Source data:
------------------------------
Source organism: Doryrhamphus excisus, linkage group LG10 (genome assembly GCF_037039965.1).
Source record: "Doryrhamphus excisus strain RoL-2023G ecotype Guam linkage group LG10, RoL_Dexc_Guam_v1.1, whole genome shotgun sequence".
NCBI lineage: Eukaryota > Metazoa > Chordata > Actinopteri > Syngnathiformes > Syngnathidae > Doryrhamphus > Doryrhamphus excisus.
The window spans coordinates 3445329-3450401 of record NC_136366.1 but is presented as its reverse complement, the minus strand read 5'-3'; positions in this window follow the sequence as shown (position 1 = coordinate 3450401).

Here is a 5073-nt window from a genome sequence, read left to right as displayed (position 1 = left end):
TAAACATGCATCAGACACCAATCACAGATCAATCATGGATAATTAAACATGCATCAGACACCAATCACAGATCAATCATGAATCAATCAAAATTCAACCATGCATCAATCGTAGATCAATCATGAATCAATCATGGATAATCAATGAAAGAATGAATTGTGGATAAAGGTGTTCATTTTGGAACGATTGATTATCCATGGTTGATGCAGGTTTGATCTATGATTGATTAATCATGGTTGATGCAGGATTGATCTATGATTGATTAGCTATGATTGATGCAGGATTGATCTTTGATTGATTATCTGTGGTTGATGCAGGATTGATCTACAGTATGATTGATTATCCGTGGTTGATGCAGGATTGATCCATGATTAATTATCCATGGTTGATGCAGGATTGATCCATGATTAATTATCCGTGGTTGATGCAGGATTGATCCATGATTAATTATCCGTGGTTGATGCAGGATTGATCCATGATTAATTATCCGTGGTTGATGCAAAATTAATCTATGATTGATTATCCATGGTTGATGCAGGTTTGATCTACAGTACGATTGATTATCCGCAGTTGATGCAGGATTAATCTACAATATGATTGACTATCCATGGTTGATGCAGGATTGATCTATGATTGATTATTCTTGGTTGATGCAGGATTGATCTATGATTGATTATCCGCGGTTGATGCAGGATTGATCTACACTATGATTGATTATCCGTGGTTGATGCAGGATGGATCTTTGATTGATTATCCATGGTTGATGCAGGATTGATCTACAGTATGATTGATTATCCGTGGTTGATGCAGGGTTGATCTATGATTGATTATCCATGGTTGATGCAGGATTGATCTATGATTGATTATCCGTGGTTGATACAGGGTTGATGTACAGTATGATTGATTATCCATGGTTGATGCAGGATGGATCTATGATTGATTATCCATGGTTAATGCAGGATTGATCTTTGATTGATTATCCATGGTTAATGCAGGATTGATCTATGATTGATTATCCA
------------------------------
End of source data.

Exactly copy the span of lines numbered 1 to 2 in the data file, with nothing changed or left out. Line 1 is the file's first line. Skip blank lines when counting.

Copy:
Source organism: Doryrhamphus excisus, linkage group LG10 (genome assembly GCF_037039965.1).
Source record: "Doryrhamphus excisus strain RoL-2023G ecotype Guam linkage group LG10, RoL_Dexc_Guam_v1.1, whole genome shotgun sequence".